No other artiste was passionate about the #EndSARS protests as the Nigerian rapper, Falz. It was Falz who initiated the protest online, calling on Nigerians to speak against the growing intimidation and brutality of SARS operatives. Falz also educated the protesters on the legal system and their fundamental rights.
After a five-year hiatus, afro- soul and RnB musician, Darey, returned to music. He teased his fans with the single, ‘Jah Guide Me,’ in August and followed it up with the release of his seven-track EP, ‘Way Home.’ He later performed alongside American greats, Stevie Wonder, and India Arie at Harlem Week 2020. His return to the art that brought him fame showed that the artiste never left the music scene.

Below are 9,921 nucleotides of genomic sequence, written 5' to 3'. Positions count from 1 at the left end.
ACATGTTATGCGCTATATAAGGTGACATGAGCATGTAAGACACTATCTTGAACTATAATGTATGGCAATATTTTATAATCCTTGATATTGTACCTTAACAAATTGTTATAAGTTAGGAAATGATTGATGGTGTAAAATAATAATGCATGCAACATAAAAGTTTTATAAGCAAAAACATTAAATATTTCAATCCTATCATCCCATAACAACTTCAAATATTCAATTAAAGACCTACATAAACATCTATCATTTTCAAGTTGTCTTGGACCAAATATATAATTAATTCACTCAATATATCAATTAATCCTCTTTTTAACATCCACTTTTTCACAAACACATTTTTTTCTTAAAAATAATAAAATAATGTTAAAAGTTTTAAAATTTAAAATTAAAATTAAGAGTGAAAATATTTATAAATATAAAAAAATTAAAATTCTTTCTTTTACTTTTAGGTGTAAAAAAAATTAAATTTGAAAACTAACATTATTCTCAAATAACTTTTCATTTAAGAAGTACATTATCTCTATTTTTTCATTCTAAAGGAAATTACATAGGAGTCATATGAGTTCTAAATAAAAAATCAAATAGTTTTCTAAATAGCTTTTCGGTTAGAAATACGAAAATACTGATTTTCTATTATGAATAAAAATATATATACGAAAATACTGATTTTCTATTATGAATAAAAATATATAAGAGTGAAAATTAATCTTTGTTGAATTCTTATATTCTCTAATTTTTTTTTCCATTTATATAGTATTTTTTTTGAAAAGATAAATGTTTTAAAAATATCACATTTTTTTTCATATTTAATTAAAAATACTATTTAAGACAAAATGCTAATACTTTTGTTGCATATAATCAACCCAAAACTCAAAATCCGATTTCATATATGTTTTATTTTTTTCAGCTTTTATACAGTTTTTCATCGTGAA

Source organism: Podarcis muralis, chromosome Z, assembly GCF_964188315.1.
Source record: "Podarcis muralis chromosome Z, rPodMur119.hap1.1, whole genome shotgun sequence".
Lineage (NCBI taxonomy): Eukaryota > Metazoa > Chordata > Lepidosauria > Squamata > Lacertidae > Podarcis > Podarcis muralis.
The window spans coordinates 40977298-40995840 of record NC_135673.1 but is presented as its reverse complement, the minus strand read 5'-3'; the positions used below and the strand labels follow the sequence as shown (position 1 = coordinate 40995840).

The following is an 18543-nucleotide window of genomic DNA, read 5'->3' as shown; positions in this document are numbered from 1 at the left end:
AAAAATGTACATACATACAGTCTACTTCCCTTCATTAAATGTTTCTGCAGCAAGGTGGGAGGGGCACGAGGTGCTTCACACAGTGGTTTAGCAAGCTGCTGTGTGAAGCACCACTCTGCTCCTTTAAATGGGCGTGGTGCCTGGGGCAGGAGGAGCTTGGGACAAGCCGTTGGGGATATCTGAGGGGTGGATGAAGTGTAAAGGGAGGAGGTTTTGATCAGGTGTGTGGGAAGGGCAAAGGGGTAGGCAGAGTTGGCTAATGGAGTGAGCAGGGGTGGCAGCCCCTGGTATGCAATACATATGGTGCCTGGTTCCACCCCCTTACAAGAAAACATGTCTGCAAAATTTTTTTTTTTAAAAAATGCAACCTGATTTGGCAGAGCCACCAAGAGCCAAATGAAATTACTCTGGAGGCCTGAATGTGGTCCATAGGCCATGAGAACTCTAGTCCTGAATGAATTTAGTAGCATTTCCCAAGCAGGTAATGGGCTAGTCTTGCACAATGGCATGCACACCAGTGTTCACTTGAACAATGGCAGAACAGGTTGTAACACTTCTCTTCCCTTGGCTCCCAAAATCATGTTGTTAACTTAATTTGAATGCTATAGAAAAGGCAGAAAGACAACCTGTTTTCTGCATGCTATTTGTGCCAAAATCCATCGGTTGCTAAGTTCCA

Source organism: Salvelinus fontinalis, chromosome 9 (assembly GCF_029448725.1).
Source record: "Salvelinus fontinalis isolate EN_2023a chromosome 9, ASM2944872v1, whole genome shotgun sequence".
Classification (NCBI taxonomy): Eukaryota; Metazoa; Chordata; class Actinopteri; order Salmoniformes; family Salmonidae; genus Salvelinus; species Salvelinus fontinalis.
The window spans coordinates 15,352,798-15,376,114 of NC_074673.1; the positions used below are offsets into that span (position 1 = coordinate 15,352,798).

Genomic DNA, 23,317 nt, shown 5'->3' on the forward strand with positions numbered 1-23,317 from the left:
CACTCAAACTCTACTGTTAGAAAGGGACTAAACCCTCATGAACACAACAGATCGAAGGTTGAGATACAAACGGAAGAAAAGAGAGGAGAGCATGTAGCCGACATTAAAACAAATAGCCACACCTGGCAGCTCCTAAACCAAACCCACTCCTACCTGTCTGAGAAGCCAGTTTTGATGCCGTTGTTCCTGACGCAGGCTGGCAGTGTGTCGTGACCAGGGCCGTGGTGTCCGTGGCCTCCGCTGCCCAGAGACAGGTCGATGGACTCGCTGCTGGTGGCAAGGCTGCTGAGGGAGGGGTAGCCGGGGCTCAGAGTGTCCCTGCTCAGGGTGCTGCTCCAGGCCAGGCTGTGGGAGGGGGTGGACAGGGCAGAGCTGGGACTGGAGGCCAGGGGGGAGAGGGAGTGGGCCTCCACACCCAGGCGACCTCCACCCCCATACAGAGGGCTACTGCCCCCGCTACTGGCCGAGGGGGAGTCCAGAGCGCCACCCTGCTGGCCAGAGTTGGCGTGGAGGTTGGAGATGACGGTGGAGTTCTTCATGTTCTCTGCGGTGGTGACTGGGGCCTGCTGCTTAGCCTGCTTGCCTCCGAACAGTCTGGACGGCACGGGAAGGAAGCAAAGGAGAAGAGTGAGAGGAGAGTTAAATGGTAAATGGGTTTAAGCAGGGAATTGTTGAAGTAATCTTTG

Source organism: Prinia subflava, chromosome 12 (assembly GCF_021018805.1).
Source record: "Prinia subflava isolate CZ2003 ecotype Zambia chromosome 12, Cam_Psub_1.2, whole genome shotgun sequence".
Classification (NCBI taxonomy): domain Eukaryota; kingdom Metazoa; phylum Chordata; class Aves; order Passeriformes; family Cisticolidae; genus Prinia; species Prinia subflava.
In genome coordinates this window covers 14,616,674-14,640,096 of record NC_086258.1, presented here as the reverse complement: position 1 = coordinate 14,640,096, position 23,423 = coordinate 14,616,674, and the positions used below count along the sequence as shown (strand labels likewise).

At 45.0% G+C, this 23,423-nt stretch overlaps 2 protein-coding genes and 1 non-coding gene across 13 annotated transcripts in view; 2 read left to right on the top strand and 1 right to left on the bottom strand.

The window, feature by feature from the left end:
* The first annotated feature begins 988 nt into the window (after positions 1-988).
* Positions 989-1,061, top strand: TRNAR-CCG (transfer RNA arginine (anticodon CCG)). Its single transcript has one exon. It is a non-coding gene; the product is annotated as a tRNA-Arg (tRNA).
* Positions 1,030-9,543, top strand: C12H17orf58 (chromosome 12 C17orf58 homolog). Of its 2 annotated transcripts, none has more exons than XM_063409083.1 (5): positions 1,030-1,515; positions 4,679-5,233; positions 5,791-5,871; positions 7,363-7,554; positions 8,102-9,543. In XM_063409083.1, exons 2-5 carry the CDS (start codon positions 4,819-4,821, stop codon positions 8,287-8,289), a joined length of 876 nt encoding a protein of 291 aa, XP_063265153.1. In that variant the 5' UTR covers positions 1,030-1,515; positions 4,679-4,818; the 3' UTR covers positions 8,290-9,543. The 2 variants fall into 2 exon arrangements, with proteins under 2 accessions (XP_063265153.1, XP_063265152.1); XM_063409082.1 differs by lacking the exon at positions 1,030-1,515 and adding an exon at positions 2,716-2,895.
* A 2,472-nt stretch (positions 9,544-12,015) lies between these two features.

Twenty-twenty was the year filmmaker and director Kunle Afolayan showcased his uncanny gift to cast big personalities whose acting skills are questionable in his film. First, he made Temi Otedola, daughter of the billionaire oil magnate, Femi Otedola, the lead character in his movie, Citation, about sexual harassment on campus. Then came the surprise element. Chairman Of First Bank of Nigeria, Ibukun Awosika, played the role of the head of the judging panel in the film. It was the first time the businesswoman would be seen in that light. While the film which premiered on Netflix received mixed reviews, it, however, fetched Afolayan accolades for doing the undoable and unthinkable with his choice of the cast as well as telling a story that is prevalent in society.